One of the most inspiring things from 2013 I was involved with was commscamp which was staged along with Ann Kempster and Darren Caveney. Both brilliant people. More than 120 people came from central and local government and ideas were shared and debated. It was ace. This link rounds up an explosion of ideas that emerged from the event.
Well, that was fun. The day was great… but sitting back and reading what comes out of it is even better.
Commscamp for this co-organiser was tiring, exhilarating, challenging and rewarding. But most of all worth it.
Sometimes on the day you can be so busy talking to others to see the whole picture and it’s only in the days and weeks later that the full picture does emerge.
Sure, getting those messages out represents a big step to what went on before but the achievement as I’ve said before shouldn’t stop at that.
I’ve pondered for a while what the next steps may be from my own corner of the digital allotment. Occasionally I look across at people like fellow local government officers Carl Haggerty and Phil Rumens who think big picture digital things and I sit back on my shovel and I ponder.
For comms people it’s getting involved with channel shift and helping an organisation score some savings while offering people a better service. Yes, but what else?
As barriers blur and the internet changes everything it’s fascinating for a comms person like me to think beyond the argument that press releases are dead.
There’s been a fascinating debate just recently by a post from SOCITM president Steve Halliday who suggested that digital in local government should be helping to solve ‘wicked’ problems.
What’s a wicked problem? It’s the term given to particularly uncrackable local government issues that tend to crop up in places like social care or planning.
In this world he suggests information sharing using a secure web to network could maybe bring professionals together to crack those particular thorny headaches. It’s a measure of how things have evolved that people are thinking of using this social media stuff to tackle the real grown-up problems.
On the question of whether we should use digital to tackle these ‘wicked’ issues he’s absolutely right.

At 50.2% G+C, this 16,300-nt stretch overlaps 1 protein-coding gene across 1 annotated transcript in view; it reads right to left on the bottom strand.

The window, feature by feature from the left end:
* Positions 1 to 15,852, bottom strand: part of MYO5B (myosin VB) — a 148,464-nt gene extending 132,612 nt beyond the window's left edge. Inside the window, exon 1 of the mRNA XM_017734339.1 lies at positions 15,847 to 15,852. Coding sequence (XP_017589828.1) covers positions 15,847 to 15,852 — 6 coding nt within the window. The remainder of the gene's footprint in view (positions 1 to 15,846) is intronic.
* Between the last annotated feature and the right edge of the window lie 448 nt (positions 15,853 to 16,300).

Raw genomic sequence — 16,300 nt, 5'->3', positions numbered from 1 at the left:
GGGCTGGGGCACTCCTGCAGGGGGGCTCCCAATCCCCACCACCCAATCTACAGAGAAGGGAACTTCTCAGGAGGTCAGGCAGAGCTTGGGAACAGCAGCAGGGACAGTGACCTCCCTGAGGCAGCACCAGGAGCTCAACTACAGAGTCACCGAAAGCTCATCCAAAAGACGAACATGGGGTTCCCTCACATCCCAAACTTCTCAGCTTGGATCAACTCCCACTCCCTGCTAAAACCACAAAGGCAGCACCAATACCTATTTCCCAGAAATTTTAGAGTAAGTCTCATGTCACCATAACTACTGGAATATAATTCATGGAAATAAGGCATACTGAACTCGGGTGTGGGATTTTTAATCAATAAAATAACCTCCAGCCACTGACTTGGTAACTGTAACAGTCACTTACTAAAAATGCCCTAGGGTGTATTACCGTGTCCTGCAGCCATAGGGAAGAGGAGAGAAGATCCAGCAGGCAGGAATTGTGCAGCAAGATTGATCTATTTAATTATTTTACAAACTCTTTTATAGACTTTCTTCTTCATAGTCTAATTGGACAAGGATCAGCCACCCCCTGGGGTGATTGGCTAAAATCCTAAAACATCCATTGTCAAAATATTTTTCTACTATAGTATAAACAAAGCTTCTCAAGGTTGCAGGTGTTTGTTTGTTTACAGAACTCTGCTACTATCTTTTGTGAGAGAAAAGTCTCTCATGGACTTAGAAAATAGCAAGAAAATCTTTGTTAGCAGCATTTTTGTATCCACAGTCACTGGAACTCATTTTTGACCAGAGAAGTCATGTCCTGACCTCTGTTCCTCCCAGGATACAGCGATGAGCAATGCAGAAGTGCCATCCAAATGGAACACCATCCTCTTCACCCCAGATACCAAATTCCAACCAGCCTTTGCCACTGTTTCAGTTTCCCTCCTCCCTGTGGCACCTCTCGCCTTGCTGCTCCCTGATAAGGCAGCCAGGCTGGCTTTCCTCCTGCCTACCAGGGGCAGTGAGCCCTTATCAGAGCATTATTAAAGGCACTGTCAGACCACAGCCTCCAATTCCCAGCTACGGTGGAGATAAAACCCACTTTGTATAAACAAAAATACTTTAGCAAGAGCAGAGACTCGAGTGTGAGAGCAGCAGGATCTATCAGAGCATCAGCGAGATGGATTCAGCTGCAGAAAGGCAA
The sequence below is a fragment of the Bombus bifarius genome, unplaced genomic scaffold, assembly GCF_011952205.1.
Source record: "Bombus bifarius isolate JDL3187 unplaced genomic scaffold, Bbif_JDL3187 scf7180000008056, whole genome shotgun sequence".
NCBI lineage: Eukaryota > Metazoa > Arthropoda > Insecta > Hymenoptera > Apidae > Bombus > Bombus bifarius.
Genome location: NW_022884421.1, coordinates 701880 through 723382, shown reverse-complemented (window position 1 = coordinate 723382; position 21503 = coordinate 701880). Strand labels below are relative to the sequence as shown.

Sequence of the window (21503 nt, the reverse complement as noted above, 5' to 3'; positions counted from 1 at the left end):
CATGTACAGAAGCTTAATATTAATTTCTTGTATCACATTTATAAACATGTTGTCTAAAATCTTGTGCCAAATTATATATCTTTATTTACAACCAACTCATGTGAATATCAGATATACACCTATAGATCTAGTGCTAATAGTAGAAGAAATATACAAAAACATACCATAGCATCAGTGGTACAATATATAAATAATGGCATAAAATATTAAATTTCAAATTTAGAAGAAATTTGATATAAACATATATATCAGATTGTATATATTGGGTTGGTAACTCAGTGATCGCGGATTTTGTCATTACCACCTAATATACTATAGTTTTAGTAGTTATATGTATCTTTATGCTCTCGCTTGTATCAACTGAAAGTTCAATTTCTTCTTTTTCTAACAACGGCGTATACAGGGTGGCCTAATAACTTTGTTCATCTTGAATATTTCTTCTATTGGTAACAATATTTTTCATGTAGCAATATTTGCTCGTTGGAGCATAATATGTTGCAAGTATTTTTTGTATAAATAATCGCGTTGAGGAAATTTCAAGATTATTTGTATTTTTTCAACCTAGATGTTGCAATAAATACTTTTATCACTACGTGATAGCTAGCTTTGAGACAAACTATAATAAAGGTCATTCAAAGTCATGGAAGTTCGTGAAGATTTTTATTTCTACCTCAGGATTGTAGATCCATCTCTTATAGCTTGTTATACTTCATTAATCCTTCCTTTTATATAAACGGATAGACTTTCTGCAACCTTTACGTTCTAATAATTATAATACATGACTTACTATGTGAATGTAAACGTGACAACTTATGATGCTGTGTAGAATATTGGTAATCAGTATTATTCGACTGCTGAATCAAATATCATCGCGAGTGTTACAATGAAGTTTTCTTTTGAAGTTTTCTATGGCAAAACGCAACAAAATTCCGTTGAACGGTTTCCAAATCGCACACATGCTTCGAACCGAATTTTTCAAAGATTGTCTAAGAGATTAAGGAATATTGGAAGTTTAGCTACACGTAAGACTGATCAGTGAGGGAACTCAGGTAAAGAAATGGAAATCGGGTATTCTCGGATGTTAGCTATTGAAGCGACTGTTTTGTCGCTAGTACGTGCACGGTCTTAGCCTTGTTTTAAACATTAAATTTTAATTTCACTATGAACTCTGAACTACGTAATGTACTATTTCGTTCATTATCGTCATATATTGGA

Then a few things that keep nagging at me like the clunk of a mobile phone left inside a coat that’s being put through the washing machine that asks you to do something about it.
Firstly, there was a bold call to action from Coventry City Council chief executive Martin Reeves who at the #10by10wm event 12-months ago in Coventry told a room full of geeks to stop evangelising about social media but come armed with solutions… which incidentally may have some social media in them.
On that, he’s absolutely right.
And there’s a third snippet which has lodged in my head from former civil servant Gerald Power. He said that to make a big difference you need to tackle the big problems in your organisation the really big ticket issues need to be tackled. Not the little ones.
On that he’s right too.
But all that Big Problem tackling would take time, effort and resources at a time when there is none. But if that Big Problem affected 100 of the 350 or so councils and cost, say, £1 million a year then would a one-off £50,000 project make sense?
But who is there to identify the problem and scrape together the time, effort, collective will and resources?
The mantra of JFDI – just flipping do it – has taken us a long way but this feels too big and too important to leave to people working under the radar.
What’s the answer? I’m just a comms person fascinated with how we can use the internet better to make a difference. I’ll leave that for other people to ponder.